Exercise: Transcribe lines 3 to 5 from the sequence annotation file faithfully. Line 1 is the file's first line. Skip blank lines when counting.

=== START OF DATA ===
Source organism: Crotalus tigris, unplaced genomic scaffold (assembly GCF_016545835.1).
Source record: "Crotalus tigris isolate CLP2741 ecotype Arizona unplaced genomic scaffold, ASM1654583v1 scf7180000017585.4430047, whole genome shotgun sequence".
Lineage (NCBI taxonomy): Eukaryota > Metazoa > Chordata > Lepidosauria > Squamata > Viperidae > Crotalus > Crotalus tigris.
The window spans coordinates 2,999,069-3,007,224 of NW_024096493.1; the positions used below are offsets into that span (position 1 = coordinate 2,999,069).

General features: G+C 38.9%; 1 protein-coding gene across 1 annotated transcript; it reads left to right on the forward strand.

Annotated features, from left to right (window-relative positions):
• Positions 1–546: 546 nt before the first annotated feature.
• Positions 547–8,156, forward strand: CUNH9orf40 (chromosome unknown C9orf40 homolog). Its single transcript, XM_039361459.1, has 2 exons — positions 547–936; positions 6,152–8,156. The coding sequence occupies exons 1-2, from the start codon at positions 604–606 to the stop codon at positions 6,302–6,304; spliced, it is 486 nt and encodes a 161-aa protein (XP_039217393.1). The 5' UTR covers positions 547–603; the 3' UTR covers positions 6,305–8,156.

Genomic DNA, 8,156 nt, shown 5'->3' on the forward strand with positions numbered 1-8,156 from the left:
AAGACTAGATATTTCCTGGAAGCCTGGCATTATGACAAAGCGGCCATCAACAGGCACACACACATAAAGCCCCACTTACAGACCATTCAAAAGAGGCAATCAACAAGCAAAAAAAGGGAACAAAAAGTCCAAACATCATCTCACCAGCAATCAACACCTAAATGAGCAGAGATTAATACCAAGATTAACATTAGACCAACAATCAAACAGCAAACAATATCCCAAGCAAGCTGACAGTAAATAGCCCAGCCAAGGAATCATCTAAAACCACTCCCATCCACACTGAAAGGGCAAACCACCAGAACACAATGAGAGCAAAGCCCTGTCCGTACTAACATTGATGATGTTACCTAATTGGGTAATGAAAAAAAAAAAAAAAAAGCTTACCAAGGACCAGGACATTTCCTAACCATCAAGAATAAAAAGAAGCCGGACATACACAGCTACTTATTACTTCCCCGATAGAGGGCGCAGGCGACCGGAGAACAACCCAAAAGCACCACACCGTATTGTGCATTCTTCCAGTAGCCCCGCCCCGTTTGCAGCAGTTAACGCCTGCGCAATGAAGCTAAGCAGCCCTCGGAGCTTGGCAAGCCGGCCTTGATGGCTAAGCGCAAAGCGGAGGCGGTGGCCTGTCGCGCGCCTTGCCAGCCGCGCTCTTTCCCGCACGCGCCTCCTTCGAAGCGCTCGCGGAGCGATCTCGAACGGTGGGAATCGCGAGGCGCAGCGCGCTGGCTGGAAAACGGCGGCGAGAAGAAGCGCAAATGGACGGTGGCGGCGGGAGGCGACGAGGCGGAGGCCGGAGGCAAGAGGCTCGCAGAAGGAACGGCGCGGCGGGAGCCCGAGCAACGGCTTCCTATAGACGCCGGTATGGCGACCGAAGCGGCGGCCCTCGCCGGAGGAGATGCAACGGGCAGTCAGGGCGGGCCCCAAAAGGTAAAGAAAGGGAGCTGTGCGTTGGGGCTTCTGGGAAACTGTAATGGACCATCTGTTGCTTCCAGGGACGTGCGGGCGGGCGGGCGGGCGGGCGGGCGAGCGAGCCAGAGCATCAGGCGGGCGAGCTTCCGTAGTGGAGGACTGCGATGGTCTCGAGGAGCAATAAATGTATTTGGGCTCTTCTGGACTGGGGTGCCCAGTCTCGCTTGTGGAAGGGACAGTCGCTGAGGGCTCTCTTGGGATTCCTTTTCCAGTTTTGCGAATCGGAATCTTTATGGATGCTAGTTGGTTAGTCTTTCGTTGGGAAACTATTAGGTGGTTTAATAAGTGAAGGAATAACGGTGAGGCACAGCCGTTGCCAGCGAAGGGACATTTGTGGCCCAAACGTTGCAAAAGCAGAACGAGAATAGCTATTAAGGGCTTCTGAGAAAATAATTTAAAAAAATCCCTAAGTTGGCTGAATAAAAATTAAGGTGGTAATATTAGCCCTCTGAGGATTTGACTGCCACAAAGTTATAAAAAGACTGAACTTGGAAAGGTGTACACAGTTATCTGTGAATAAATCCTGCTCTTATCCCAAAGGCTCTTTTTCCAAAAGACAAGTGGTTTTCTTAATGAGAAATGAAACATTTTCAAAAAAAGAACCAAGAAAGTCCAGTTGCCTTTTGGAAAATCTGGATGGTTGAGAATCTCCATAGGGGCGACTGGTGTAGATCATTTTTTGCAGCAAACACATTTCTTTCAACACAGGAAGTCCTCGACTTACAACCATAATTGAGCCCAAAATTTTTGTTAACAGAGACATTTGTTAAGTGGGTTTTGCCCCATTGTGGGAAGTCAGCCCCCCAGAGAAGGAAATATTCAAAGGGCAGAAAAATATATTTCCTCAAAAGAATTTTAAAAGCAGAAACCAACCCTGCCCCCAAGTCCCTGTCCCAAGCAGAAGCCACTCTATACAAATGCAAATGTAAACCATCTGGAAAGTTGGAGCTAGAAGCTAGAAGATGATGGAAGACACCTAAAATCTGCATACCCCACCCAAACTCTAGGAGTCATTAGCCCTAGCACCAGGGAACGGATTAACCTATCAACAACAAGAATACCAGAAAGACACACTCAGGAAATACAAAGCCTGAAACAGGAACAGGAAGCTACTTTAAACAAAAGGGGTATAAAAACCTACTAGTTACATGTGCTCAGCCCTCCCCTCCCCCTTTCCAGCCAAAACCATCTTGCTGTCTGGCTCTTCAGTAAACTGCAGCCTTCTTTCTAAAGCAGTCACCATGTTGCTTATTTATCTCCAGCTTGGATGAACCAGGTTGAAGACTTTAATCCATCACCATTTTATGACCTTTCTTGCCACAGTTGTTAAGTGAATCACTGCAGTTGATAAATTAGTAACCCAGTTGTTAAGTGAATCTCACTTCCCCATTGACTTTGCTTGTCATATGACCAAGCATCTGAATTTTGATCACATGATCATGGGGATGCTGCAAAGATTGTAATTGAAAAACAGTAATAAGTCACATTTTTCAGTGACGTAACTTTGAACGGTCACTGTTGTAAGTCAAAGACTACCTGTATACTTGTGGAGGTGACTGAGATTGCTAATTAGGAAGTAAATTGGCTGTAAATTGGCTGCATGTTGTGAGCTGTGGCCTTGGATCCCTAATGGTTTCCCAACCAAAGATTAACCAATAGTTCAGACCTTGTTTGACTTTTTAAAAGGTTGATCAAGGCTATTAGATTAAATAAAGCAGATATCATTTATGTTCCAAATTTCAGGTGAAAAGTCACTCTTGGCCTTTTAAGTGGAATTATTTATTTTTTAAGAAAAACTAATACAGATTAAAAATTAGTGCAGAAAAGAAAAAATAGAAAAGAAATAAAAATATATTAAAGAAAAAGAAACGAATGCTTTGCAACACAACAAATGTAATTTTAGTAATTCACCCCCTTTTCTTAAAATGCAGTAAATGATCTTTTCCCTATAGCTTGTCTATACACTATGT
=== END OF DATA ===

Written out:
Lineage (NCBI taxonomy): Eukaryota > Metazoa > Chordata > Lepidosauria > Squamata > Viperidae > Crotalus > Crotalus tigris.
The window spans coordinates 2,999,069-3,007,224 of NW_024096493.1; the positions used below are offsets into that span (position 1 = coordinate 2,999,069).

General features: G+C 38.9%; 1 protein-coding gene across 1 annotated transcript; it reads left to right on the forward strand.